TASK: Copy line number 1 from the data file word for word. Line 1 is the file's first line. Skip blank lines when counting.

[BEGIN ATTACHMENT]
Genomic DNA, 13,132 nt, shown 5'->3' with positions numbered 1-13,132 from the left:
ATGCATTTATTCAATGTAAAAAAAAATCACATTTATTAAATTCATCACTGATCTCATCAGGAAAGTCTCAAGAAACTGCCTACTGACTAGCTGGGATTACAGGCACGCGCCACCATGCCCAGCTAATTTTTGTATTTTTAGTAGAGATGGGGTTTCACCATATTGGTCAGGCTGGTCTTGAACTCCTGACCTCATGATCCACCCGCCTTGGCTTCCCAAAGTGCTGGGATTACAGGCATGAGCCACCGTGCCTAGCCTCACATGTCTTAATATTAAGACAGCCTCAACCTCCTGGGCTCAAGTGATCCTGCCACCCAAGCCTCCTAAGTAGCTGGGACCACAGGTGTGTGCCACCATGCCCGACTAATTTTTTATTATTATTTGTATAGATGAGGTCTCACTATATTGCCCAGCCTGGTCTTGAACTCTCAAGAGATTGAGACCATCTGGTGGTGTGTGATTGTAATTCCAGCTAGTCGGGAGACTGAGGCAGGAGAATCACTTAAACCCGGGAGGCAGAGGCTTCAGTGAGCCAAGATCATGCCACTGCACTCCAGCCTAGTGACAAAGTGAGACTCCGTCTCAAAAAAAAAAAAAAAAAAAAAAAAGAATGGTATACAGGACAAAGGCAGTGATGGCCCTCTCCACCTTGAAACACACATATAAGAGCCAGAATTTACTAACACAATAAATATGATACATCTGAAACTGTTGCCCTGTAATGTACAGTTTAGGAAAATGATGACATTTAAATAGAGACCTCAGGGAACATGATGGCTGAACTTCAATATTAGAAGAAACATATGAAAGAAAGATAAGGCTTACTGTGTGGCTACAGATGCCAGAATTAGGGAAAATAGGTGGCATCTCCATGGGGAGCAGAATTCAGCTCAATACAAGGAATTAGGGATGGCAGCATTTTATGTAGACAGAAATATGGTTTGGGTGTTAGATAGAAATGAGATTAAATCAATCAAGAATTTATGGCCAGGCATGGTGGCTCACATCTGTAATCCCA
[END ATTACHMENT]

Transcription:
Genomic DNA, 13,132 nt, shown 5'->3' with positions numbered 1-13,132 from the left: